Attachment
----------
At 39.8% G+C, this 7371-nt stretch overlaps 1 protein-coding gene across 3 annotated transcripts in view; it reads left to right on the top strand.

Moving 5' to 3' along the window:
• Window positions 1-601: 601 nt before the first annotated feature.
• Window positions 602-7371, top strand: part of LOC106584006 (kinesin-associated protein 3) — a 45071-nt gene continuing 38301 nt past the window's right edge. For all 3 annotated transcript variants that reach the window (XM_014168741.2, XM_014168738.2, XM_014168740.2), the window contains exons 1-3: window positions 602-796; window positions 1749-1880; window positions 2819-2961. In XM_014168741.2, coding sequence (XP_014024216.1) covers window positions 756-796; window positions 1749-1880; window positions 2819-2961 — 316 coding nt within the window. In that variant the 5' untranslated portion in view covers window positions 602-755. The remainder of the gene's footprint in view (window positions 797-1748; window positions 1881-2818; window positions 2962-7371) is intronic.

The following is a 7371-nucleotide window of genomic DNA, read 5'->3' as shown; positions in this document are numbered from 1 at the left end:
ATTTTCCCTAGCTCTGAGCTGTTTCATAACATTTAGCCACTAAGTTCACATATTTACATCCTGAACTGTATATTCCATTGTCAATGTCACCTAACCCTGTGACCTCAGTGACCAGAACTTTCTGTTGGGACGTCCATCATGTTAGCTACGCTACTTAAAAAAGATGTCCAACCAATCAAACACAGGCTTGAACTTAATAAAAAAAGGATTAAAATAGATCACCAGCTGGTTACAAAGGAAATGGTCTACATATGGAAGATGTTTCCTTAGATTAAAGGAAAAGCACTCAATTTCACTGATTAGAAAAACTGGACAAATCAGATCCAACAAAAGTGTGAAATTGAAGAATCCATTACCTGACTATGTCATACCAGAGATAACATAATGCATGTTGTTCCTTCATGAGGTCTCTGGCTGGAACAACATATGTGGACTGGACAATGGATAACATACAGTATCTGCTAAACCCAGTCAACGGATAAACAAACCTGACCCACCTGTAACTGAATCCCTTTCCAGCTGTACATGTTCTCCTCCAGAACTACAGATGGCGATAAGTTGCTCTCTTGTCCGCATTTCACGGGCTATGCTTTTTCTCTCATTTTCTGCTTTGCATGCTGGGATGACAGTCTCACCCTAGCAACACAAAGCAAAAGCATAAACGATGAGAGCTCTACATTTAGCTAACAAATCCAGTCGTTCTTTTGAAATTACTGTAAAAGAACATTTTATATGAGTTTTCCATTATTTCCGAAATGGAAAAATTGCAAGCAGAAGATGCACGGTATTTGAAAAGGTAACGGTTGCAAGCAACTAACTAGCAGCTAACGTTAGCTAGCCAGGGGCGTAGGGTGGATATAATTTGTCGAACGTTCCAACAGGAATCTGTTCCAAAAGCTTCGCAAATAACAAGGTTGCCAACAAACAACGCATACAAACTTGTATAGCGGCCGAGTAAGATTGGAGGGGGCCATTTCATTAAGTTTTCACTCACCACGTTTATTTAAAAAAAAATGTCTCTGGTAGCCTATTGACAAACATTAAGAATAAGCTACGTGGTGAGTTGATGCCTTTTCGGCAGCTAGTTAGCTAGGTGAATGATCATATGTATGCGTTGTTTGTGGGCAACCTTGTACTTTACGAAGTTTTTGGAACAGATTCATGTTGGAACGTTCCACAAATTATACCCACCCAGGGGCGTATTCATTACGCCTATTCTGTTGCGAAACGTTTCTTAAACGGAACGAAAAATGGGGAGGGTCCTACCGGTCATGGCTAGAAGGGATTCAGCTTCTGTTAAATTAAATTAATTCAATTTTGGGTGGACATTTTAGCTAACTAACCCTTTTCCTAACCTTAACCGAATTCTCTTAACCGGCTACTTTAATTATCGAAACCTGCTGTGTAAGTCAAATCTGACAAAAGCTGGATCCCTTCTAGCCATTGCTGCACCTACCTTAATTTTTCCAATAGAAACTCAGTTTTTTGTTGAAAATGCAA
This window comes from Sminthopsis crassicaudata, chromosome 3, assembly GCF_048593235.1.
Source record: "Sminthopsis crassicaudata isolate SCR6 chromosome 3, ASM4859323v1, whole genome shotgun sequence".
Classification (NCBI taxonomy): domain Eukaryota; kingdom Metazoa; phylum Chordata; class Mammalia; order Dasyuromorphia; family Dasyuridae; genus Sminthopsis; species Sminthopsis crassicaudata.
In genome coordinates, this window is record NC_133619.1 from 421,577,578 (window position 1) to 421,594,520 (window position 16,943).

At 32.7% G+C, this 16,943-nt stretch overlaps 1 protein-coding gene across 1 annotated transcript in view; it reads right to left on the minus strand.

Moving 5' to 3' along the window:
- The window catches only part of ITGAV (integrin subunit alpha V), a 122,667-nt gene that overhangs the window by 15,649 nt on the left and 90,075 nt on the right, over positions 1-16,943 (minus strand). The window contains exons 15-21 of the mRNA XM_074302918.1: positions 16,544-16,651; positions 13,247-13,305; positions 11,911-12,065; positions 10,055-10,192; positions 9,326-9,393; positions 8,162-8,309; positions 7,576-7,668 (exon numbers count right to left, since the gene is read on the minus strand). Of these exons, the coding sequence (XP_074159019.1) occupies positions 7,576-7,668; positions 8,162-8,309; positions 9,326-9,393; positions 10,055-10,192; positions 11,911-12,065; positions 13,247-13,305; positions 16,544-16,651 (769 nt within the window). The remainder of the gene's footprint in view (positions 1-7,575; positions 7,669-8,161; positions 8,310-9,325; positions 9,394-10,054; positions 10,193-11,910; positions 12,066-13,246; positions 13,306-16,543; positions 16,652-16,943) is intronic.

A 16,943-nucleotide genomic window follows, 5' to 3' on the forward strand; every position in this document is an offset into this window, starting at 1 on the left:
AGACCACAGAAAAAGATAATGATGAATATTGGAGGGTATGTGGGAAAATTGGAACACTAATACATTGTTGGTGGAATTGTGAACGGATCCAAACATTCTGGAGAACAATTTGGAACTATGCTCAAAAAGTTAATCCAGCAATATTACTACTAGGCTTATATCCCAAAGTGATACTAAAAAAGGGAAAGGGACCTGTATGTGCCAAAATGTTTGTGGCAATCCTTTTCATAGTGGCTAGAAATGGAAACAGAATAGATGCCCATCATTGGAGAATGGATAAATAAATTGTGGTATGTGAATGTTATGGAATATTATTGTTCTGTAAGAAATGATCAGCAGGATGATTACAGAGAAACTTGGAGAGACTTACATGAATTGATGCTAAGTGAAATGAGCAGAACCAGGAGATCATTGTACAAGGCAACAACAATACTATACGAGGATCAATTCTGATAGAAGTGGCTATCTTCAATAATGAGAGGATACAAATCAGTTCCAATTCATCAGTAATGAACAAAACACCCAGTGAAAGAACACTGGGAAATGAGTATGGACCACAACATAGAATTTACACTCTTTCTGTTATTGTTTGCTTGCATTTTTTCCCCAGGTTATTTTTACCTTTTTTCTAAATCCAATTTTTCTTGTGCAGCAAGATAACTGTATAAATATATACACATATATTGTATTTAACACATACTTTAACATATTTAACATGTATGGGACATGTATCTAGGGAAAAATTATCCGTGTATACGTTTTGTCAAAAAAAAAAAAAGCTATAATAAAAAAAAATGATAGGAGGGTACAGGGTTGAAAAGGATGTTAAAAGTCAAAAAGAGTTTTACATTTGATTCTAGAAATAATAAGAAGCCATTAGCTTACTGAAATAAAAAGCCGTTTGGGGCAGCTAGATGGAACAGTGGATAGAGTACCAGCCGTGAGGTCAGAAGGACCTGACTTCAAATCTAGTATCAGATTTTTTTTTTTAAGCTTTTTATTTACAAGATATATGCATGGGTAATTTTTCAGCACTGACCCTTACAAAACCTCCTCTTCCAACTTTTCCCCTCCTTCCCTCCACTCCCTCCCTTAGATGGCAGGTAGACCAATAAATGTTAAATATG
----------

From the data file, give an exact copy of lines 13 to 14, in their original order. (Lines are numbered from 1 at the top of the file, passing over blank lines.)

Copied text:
- The window catches only part of ITGAV (integrin subunit alpha V), a 122,667-nt gene that overhangs the window by 15,649 nt on the left and 90,075 nt on the right, over positions 1-16,943 (minus strand). The window contains exons 15-21 of the mRNA XM_074302918.1: positions 16,544-16,651; positions 13,247-13,305; positions 11,911-12,065; positions 10,055-10,192; positions 9,326-9,393; positions 8,162-8,309; positions 7,576-7,668 (exon numbers count right to left, since the gene is read on the minus strand). Of these exons, the coding sequence (XP_074159019.1) occupies positions 7,576-7,668; positions 8,162-8,309; positions 9,326-9,393; positions 10,055-10,192; positions 11,911-12,065; positions 13,247-13,305; positions 16,544-16,651 (769 nt within the window). The remainder of the gene's footprint in view (positions 1-7,575; positions 7,669-8,161; positions 8,310-9,325; positions 9,394-10,054; positions 10,193-11,910; positions 12,066-13,246; positions 13,306-16,543; positions 16,652-16,943) is intronic.

A 16,943-nucleotide genomic window follows, 5' to 3' on the forward strand; every position in this document is an offset into this window, starting at 1 on the left: